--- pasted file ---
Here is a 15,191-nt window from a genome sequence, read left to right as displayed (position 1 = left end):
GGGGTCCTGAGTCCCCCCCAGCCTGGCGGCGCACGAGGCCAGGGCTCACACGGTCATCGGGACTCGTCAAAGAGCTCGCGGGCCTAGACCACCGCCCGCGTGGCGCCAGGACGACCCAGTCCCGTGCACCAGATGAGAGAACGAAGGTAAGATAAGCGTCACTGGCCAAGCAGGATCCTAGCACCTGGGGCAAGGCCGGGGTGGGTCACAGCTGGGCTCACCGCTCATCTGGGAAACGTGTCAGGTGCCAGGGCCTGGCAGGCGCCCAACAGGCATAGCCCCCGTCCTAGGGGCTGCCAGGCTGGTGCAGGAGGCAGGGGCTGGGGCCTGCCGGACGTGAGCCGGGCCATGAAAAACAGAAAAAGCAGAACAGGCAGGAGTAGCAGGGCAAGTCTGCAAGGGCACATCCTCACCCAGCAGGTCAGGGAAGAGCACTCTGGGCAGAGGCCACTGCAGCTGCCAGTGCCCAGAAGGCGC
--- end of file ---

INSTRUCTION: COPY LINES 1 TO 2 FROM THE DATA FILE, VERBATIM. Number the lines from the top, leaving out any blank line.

Here is a 15,191-nt window from a genome sequence, read left to right as displayed (position 1 = left end):
GGGGTCCTGAGTCCCCCCCAGCCTGGCGGCGCACGAGGCCAGGGCTCACACGGTCATCGGGACTCGTCAAAGAGCTCGCGGGCCTAGACCACCGCCCGCGTGGCGCCAGGACGACCCAGTCCCGTGCACCAGATGAGAGAACGAAGGTAAGATAAGCGTCACTGGCCAAGCAGGATCCTAGCACCTGGGGCAAGGCCGGGGTGGGTCACAGCTGGGCTCACCGCTCATCTGGGAAACGTGTCAGGTGCCAGGGCCTGGCAGGCGCCCAACAGGCATAGCCCCCGTCCTAGGGGCTGCCAGGCTGGTGCAGGAGGCAGGGGCTGGGGCCTGCCGGACGTGAGCCGGGCCATGAAAAACAGAAAAAGCAGAACAGGCAGGAGTAGCAGGGCAAGTCTGCAAGGGCACATCCTCACCCAGCAGGTCAGGGAAGAGCACTCTGGGCAGAGGCCACTGCAGCTGCCAGTGCCCAGAAGGCGC